Here we look at some other on-track controversies in Formula One's recent past.
SENNA v PROST - 1990 JAPANESE GRAND PRIX
Ayrton Senna complained that pole position was wrongly situated on the track and demanded to be moved into the racing line. When his request was rejected and he was overtaken by title rival Alain Prost at the start, Senna took out the Frenchman on the first corner to secure the world championship.
Michael Schumacher's Benetton had suffered irreparable damage by the time it was involved in a collision with Damon Hill's Williams in the season-ending Australian Grand Prix in Adelaide in 1994, a crash that forced the British driver out of the race and ensured Schumacher secured his first F1 drivers' title. Schumacher has always maintained that it was a racing incident.
Three years later Schumacher collided with another rival, Jacques Villeneuve, in a final-race shoot-out at the European Grand Prix in Jerez. However, the Canadian, who had been attempting to overtake Schumacher when the collision occurred, finished third to take the title while Schumacher - whose second place in the championship was later stripped from him - was forced to retire from the race.
FERRARI TEAM ORDERS - PART ONE
Schumacher, acting under team orders, passed Brazilian team-mate Rubens Barrichello who clearly slowed down in order to allow the German to win the 2002 Austrian Grand Prix and claim maximum points in the drivers' championship.
The German was jeered by the crowd, even when he attempted to allow Barrichello to stand on the top step of the podium at the post-race celebrations.
Nelson Piquet Jr revealed he had been ordered to deliberately crash during the 2009 Singapore Grand Prix to create the perfect environment for his then Renault team-mate Fernando Alonso to win the race. Team managing director Flavio Briatore and chief engineer Pat Symonds both left the team in the wake of the revelations. Briatore was given an indefinite ban from F1 by world governing body the FIA, with Symonds suspended for five years. Both later had their suspensions quashed in a French court, and Symonds is now back in F1 with Marussia.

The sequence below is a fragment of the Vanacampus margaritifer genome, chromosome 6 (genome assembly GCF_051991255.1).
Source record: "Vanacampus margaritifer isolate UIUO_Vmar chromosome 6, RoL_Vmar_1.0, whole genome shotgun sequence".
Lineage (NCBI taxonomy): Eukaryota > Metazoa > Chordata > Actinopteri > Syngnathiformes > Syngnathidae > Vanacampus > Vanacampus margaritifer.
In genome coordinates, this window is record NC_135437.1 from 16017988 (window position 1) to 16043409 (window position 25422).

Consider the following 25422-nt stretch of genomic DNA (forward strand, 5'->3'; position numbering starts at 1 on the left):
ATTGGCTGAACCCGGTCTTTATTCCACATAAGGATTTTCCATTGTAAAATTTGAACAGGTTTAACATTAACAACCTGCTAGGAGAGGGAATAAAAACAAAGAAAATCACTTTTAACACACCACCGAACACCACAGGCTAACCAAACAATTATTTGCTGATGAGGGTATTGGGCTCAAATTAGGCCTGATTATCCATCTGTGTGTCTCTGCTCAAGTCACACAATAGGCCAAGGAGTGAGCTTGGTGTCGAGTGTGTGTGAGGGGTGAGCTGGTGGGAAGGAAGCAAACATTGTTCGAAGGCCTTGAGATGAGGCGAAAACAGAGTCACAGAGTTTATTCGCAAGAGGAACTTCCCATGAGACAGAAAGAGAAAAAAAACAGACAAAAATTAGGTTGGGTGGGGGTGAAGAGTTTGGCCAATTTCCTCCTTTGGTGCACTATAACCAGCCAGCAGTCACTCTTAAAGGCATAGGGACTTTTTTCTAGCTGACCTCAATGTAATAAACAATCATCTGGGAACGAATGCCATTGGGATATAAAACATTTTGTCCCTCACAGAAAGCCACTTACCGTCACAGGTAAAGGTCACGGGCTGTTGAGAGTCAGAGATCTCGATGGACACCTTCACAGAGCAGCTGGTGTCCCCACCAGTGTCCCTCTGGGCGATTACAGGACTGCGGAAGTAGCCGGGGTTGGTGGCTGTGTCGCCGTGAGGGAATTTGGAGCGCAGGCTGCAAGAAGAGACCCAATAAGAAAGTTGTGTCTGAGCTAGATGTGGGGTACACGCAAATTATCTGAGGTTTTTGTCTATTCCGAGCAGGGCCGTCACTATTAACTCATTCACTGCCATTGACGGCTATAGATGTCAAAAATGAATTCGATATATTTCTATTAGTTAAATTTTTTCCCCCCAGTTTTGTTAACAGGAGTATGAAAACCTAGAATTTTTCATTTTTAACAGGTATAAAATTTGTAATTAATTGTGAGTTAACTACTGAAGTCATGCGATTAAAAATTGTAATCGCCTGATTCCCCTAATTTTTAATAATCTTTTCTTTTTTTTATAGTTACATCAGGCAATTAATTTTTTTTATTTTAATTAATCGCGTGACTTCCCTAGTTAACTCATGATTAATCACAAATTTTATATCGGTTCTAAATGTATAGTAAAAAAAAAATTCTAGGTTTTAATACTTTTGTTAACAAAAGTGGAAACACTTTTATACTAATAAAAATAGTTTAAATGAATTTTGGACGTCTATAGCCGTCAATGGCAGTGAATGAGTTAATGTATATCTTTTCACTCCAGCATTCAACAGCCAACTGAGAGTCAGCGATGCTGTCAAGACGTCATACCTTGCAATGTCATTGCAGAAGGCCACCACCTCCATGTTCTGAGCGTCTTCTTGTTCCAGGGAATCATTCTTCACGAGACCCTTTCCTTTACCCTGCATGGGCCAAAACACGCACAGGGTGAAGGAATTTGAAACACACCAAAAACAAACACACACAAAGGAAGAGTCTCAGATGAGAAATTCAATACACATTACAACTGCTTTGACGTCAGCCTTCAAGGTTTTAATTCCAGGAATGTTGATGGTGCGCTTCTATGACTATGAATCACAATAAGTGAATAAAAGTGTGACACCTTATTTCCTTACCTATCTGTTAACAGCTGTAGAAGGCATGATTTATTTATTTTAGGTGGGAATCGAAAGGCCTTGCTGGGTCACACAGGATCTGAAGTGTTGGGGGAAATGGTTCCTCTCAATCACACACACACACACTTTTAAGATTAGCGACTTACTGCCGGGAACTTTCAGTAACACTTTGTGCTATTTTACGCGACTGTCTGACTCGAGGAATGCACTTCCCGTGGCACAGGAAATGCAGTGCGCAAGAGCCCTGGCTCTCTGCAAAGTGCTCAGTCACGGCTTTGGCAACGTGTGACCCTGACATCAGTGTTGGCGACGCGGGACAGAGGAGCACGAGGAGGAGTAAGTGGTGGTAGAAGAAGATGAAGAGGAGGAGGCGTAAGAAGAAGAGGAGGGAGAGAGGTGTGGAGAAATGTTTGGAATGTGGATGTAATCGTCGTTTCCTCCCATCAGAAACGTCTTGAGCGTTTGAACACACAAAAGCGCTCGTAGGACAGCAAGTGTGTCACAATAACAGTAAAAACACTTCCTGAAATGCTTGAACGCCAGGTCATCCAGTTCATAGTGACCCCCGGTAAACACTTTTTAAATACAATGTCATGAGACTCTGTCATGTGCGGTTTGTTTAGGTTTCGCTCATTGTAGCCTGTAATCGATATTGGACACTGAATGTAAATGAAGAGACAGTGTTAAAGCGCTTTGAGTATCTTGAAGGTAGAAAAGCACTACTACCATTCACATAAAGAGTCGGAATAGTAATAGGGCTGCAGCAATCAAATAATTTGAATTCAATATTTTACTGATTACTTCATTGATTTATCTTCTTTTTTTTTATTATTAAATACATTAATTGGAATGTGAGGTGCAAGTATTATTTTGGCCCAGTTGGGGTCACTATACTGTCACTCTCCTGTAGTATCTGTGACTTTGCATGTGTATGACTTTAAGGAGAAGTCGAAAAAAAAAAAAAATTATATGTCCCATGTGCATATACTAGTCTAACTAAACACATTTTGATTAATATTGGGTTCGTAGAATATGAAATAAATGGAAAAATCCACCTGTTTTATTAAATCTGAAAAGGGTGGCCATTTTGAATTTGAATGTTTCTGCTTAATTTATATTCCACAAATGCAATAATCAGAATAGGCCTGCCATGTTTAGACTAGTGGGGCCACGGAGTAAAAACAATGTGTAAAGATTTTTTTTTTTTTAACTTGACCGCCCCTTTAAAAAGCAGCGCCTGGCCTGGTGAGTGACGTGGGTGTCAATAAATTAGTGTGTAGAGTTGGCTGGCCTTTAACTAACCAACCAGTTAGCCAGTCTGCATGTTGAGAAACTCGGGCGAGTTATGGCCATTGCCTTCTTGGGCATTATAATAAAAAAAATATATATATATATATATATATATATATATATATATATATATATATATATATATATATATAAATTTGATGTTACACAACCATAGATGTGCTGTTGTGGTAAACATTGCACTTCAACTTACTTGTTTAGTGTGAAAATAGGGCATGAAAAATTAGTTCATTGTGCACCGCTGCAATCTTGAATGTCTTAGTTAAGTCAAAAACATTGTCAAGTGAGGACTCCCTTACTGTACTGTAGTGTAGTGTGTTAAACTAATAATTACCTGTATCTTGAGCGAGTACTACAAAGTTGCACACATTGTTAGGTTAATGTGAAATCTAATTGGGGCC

Lewis Hamilton, then with McLaren, was initially promoted from fourth to third after race stewards at the 2009 Australian Grand Prix handed Jarno Trulli a 25-second penalty for passing the Briton behind the safety car. Hamilton and McLaren sporting director Dave Ryan insisted at the time no order was relayed from the team demanding he allow Trulli to pass. However, pit-to-car transmissions and an interview Hamilton gave immediately after the race contradicted their story, and resulted in the case being reopened. McLaren were found to have "deliberately misled" the stewards and both team and driver were disqualified from the classification in Melbourne. Ryan was subsequently sacked and the team handed a suspended three-race ban by the FIA.
FERRARI TEAM ORDERS - PART TWO
Ferrari were fined £65,000 by race stewards at the 2010 German Grand Prix after being accused of implementing a team order.
Following coded messages over the team radio, Felipe Massa eventually ceded a potential victory to team-mate Fernando Alonso, a move that sparked outrage at the time.
After meeting with the stewards, Ferrari were deemed in breach of article 39.1 of the FIA 2010 sporting regulations that states 'team orders which interfere with a race result are prohibited'. In December 2010 the article was deleted from the FIA's statutes.